Marital Advice to my Grandson, Joel: How to be a husband your wife won’t throw out of the window in the middle of the night by Peter Davidson ~ Review

Marital Advice to my grandson, Joel pic

Marital Advice to my Grandson, Joel by Peter Davidson

This book was written by a grandfather with a terrific sense of humor to his grandson about how to stay happy in marriage. It is a personal advice column from one guy to another, that can be taken with a grain of salt, although filled with many sage pieces of advice that my own grandpa may have expressed to his grandchildren many years ago.

This book is a departure from my usual review because of its secular nature. It is filled with swear words and philosophies I don’t usually promote. Please understand that I enjoy a good book of this nature from time to time even if I don’t agree to all parts of the point of view. There is enough good material in the book that I am willing to overlook some of the superficial irreverence that dresses up the approach to the subject matter. The underlying theme is basically respect for your spouse in spite of their idiosyncrasies. That is the part of the book I recommend to you the most.

Much of the book is straight from the heart, spoken from experience and seasoned with satirical humor and a touch of sarcasm. The secular view is flavored with slight irreverence, drawn from experience in a tongue-in-cheek manner. The language is salty but not over-the-top crude. This book is filled with humor that’s sure to tickle your funnybone. I enjoyed reading the many witty remarks regarding marriage, even while disagreeing with some of the stereotypes. While I may not agree with his viewpoint all the time, it is filled with common sense truisms most of us should know with just the right amount of twist to it that makes reading this book so enjoyable.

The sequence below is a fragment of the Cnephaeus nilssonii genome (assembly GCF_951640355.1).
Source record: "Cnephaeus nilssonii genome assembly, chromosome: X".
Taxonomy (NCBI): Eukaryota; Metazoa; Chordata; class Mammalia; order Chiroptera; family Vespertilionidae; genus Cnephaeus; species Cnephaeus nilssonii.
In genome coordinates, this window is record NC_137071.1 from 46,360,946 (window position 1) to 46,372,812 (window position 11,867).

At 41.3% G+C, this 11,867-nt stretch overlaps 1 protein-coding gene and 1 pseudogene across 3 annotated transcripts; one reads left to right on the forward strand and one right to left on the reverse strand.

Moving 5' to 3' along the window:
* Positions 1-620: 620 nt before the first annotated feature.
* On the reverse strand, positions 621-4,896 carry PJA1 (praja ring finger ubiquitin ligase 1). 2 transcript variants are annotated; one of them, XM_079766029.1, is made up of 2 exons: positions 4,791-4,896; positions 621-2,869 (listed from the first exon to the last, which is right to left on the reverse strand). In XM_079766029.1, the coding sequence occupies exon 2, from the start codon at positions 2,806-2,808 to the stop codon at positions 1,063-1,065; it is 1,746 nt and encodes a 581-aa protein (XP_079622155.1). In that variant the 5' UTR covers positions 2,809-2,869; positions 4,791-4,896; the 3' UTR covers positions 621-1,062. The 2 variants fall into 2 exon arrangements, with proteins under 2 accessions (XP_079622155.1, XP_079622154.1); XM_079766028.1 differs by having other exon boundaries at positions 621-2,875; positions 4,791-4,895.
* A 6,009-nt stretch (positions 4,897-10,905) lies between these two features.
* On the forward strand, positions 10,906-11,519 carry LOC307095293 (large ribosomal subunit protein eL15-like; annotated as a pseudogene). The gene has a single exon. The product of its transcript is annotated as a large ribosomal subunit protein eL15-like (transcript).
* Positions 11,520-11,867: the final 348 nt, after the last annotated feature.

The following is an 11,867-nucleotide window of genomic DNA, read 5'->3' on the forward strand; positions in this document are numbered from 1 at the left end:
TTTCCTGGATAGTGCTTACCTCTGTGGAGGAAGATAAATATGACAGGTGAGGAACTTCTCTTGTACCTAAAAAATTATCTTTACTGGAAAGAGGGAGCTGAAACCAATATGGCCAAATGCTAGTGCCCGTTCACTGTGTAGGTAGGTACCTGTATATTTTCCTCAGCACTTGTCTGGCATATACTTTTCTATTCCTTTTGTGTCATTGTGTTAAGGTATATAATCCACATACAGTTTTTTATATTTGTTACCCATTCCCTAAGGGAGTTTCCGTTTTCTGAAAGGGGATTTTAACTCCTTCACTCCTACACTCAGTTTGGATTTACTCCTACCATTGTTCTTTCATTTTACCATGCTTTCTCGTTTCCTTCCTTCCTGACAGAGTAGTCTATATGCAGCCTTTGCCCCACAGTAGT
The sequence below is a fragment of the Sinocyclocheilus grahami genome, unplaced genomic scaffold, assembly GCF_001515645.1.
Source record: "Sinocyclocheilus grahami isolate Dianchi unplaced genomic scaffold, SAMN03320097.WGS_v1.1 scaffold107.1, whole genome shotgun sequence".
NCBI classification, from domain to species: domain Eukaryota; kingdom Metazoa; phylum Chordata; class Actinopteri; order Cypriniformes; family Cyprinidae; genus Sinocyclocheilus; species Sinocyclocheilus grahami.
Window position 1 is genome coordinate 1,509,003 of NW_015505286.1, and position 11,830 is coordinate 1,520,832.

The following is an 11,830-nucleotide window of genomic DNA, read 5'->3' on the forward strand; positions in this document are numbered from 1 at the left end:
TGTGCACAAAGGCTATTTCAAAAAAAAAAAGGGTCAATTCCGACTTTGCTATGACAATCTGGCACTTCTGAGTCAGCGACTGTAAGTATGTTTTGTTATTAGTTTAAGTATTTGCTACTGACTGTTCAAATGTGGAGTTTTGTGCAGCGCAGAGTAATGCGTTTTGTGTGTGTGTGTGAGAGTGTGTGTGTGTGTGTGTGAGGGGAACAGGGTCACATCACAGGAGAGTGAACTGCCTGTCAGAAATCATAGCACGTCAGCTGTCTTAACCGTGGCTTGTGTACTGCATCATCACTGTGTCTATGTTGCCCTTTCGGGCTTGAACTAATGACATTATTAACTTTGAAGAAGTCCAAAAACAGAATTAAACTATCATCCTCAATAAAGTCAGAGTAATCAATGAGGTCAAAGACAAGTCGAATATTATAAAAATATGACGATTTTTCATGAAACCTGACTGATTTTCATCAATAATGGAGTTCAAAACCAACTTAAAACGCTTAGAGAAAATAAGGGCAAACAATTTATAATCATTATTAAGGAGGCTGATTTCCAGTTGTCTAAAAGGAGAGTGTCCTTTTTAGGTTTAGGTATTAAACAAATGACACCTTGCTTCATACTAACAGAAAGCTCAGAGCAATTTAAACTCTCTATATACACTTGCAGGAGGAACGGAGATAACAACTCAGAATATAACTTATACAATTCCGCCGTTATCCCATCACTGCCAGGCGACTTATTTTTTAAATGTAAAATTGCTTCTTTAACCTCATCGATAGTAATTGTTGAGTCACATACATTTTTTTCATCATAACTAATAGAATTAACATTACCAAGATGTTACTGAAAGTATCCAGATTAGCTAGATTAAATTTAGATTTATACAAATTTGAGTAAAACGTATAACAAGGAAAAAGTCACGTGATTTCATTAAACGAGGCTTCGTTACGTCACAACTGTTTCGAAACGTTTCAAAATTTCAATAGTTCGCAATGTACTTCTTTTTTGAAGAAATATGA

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What I liked most about this book is the laugh out loud moments while reading through the author’s marriage tips. Mr. Davidson takes the stance of the clueless guy dealing with the female who cannot be completely understood. The section about the 13 magical words is my favorite part, because regardless of your viewpoint on marriage relationships, this is common sense courtesy that works in any type of relationship.

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Disclosure of Material Connection: I received a complimentary review copy of this commentary from the author via LinkedIn. I was not required to write a review, positive or otherwise. The opinions I have expressed are my own. I am disclosing this in accordance with the Federal Trade Commission’s 16 CFR, Part 255: “Guides Concerning the Use of Endorsements and Testimonials in Advertising.”

 

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Fraying at the Edge: Book 2 of the Amish of Summer Grove series by Cindy Woodsmall ~ Review

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Fraying at the Edge by Cindy Woodsmall